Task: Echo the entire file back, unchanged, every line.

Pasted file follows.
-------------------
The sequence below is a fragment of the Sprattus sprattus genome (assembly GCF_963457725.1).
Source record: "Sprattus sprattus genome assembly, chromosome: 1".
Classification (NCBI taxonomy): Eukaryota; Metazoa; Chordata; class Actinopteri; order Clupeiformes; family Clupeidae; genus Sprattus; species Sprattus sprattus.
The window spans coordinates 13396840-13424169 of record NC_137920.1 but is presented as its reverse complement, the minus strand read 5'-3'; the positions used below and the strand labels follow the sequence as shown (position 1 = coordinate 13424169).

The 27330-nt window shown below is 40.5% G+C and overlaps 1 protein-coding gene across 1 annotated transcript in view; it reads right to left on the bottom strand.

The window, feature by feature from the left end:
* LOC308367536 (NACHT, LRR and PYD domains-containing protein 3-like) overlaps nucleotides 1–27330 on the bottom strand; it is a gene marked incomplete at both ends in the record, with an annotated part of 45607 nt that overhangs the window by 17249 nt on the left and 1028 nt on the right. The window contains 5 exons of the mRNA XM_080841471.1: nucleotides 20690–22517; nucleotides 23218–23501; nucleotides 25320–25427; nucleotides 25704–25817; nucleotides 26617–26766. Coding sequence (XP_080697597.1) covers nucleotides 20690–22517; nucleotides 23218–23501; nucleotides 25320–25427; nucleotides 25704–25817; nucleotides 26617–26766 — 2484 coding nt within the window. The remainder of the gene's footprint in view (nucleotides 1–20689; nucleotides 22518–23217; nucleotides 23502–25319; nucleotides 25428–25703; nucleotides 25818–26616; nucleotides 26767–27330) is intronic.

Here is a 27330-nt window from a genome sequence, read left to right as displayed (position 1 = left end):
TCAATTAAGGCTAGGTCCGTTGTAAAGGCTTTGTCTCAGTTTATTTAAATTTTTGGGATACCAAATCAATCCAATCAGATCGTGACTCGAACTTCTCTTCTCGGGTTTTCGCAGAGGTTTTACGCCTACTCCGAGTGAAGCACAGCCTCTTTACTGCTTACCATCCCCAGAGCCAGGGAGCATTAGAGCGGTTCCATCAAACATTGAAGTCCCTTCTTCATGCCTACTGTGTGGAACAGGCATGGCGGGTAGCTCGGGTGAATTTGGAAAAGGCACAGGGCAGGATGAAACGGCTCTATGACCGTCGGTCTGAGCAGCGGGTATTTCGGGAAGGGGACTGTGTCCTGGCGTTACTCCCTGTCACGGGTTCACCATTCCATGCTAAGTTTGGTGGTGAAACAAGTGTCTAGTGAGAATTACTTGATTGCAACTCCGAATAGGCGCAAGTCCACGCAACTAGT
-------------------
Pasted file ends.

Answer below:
The sequence below is a fragment of the Sprattus sprattus genome (assembly GCF_963457725.1).
Source record: "Sprattus sprattus genome assembly, chromosome: 1".
Classification (NCBI taxonomy): Eukaryota; Metazoa; Chordata; class Actinopteri; order Clupeiformes; family Clupeidae; genus Sprattus; species Sprattus sprattus.
The window spans coordinates 13396840-13424169 of record NC_137920.1 but is presented as its reverse complement, the minus strand read 5'-3'; the positions used below and the strand labels follow the sequence as shown (position 1 = coordinate 13424169).

The 27330-nt window shown below is 40.5% G+C and overlaps 1 protein-coding gene across 1 annotated transcript in view; it reads right to left on the bottom strand.

The window, feature by feature from the left end:
* LOC308367536 (NACHT, LRR and PYD domains-containing protein 3-like) overlaps nucleotides 1–27330 on the bottom strand; it is a gene marked incomplete at both ends in the record, with an annotated part of 45607 nt that overhangs the window by 17249 nt on the left and 1028 nt on the right. The window contains 5 exons of the mRNA XM_080841471.1: nucleotides 20690–22517; nucleotides 23218–23501; nucleotides 25320–25427; nucleotides 25704–25817; nucleotides 26617–26766. Coding sequence (XP_080697597.1) covers nucleotides 20690–22517; nucleotides 23218–23501; nucleotides 25320–25427; nucleotides 25704–25817; nucleotides 26617–26766 — 2484 coding nt within the window. The remainder of the gene's footprint in view (nucleotides 1–20689; nucleotides 22518–23217; nucleotides 23502–25319; nucleotides 25428–25703; nucleotides 25818–26616; nucleotides 26767–27330) is intronic.

Here is a 27330-nt window from a genome sequence, read left to right as displayed (position 1 = left end):
TCAATTAAGGCTAGGTCCGTTGTAAAGGCTTTGTCTCAGTTTATTTAAATTTTTGGGATACCAAATCAATCCAATCAGATCGTGACTCGAACTTCTCTTCTCGGGTTTTCGCAGAGGTTTTACGCCTACTCCGAGTGAAGCACAGCCTCTTTACTGCTTACCATCCCCAGAGCCAGGGAGCATTAGAGCGGTTCCATCAAACATTGAAGTCCCTTCTTCATGCCTACTGTGTGGAACAGGCATGGCGGGTAGCTCGGGTGAATTTGGAAAAGGCACAGGGCAGGATGAAACGGCTCTATGACCGTCGGTCTGAGCAGCGGGTATTTCGGGAAGGGGACTGTGTCCTGGCGTTACTCCCTGTCACGGGTTCACCATTCCATGCTAAGTTTGGTGGTGAAACAAGTGTCTAGTGAGAATTACTTGATTGCAACTCCGAATAGGCGCAAGTCCACGCAACTAGT